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In english the name is written World Wide Web

World Wide Web

The World Wide Web ("WWW" or simply the "Web") is a system of interlinked, hypertext documents that runs over the Internet. With a Web browser, a user views Web pages that may contain text, images, and other multimedia and navigates between them using hyperlinks.

The Web was first created around 1990 by the Englishman Tim Berners-Lee working at CERN in Geneva, Switzerland. As its inventor, Berners-Lee conceptualised the Web to be the Semantic Web where all its contents should be descriptively marked-up.

Basic terms

The World Wide Web is the combination of four basic ideas:

Hypertext: a format of information which allows, in a computer environment, one to move from one part of a document to another or from one document to another through internal connections among these documents (called "hyperlinks");
Resource Identifiers: unique identifiers used to locate a particular resource (computer file, document or other resource) on the network - this is commonly known as a URL or URI, although the two have subtle technical differences;
The Client-server model of computing: a system in which client software or a client computer makes requests of server software or a server computer that provides the client with resources or services, such as data or files; and
Markup language: characters or codes embedded in text which indicate structure, semantic meaning, or advice on presentation.
On the World Wide Web, a client program called a user agent retrieves information resources, such as Web pages and other computer files, from Web servers using their URLs. If the user agent is a kind of Web browser, it displays the resources on a user's computer. The user can then follow hyperlinks in each web page to other World Wide Web resources, whose location is embedded in the hyperlinks. It is also possible, for example by filling in and submitting web forms, to post information back to a Web server for it to save or process in some way. Web pages are often arranged in collections of related material called "Web sites." The act of following hyperlinks from one Web site to another is referred to as "browsing" or sometimes as "surfing" the Web.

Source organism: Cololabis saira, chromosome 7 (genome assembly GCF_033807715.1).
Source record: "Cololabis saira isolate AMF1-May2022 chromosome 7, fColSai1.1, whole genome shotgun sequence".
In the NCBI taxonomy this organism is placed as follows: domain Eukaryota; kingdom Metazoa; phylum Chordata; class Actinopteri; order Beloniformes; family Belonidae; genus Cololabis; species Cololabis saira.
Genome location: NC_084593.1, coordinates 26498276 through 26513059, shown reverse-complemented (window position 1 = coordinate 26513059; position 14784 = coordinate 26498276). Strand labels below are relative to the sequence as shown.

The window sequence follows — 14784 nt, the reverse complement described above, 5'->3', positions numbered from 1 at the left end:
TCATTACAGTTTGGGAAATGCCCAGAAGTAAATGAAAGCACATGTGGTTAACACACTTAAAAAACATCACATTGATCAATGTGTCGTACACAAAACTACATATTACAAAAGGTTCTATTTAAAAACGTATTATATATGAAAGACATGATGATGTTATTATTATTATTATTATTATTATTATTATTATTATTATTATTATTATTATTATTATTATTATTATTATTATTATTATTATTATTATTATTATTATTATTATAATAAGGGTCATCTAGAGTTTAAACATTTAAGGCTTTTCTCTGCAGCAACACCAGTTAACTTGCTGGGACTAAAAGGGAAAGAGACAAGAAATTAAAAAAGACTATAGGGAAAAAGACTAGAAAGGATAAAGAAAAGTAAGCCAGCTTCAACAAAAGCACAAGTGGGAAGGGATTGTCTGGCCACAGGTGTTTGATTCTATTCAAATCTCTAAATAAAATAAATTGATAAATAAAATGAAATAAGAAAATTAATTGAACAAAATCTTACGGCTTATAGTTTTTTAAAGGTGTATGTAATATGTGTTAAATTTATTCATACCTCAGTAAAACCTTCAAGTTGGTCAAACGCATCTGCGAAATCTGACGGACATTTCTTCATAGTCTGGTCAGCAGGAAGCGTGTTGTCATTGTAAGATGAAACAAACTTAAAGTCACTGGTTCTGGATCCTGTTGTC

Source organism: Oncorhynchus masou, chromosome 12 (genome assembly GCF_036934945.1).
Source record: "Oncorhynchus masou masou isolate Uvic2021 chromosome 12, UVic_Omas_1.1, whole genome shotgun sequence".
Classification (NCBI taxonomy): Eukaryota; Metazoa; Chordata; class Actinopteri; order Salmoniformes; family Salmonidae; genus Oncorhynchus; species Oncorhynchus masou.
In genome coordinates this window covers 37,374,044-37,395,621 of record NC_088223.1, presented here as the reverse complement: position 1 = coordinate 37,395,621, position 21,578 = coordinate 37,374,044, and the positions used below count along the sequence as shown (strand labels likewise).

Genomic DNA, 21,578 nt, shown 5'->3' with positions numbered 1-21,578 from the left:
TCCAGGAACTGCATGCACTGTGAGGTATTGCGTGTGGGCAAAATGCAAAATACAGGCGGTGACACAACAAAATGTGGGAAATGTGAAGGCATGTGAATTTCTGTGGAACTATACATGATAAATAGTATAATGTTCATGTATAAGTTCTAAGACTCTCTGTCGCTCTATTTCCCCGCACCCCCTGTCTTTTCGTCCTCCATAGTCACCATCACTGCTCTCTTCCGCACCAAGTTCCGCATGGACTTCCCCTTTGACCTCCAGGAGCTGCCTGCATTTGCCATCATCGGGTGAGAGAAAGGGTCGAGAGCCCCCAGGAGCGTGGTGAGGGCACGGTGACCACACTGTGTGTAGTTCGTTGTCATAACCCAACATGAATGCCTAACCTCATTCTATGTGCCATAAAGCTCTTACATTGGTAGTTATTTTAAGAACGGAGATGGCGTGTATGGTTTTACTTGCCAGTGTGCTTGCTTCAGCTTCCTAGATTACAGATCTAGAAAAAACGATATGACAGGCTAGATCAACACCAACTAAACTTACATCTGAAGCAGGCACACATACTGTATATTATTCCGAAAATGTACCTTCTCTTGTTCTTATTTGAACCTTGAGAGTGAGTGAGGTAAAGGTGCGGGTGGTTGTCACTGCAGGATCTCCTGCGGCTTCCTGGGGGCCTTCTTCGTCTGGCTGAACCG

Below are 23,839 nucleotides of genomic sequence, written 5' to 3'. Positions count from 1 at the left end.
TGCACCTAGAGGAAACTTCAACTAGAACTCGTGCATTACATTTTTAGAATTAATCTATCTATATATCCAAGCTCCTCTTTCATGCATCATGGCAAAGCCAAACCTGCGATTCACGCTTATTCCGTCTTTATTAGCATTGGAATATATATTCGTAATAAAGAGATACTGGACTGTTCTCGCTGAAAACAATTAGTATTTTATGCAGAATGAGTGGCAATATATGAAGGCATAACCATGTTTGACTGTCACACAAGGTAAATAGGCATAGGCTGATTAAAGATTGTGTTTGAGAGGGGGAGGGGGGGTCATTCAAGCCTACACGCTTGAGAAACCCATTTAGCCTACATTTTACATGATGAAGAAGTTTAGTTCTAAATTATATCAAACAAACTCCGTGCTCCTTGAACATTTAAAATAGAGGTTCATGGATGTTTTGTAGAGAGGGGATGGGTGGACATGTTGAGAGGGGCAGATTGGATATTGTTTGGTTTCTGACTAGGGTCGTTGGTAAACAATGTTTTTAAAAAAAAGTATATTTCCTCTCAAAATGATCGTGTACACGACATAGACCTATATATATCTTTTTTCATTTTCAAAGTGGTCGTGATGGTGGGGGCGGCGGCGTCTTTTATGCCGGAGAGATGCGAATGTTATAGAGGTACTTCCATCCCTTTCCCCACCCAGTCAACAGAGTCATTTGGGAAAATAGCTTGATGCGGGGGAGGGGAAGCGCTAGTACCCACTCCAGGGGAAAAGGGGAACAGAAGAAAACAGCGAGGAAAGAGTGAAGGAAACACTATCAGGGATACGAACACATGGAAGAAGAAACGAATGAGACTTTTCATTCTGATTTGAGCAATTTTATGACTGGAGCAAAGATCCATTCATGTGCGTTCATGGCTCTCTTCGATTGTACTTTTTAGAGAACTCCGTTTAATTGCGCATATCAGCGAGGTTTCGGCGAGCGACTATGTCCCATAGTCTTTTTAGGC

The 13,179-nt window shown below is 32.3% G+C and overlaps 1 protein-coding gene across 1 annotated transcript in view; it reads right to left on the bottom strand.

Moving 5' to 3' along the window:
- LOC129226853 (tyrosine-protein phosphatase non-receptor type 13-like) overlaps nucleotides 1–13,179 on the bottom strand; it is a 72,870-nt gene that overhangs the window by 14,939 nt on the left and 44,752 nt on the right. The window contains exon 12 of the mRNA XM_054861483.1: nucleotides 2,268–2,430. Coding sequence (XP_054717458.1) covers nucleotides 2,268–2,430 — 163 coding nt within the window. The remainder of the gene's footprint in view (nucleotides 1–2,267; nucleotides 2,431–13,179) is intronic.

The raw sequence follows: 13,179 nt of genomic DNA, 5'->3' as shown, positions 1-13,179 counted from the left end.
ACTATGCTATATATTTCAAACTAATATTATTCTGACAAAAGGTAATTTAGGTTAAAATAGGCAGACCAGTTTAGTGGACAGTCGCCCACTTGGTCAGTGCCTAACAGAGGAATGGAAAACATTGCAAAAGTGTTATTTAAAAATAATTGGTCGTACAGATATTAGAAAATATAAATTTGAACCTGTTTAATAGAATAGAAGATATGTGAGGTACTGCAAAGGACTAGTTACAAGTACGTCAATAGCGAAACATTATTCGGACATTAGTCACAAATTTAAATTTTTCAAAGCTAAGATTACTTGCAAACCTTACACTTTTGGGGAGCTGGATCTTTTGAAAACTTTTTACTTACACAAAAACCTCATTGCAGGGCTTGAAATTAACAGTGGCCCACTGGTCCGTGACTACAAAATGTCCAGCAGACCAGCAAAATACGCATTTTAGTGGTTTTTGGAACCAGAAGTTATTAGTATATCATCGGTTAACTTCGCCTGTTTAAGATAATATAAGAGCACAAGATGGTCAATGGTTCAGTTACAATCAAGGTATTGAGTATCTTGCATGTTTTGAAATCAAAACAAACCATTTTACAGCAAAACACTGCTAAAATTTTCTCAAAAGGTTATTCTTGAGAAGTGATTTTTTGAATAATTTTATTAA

The phrase "surfing the Internet" was first popularized in print by Jean Armour Polly, a librarian, in an article called "Surfing the INTERNET", published in the University of Minnesota Wilson Library Bulletin in June 1992. Although Polly may have developed the phrase independently, slightly earlier uses of similar terms appeared on Usenet in 1991 and 1992, and some recollections claim it was also used verbally in the hacker community for a couple years before that.

For more information on the distinction between the World Wide Web and the Internet itself—as in everyday use the two are sometimes confused—see Dark internet where this is discussed in more detail.

Although the English word worldwide is normally written as one word (without a space or hyphen), the proper name World Wide Web and abbreviation WWW are now well-established even in formal English. The earliest references to the Web called it the WorldWideWeb (an example of computer programmers' fondness for CamelCase) or the World-Wide Web (with a hyphen, this version of the name is the closest to normal English usage).

Ironically, the abbreviation "WWW" is somewhat impractical as it contains two or three times as many syllables (depending on accent) as the full term "World Wide Web", and thus takes longer to say.

How the Web works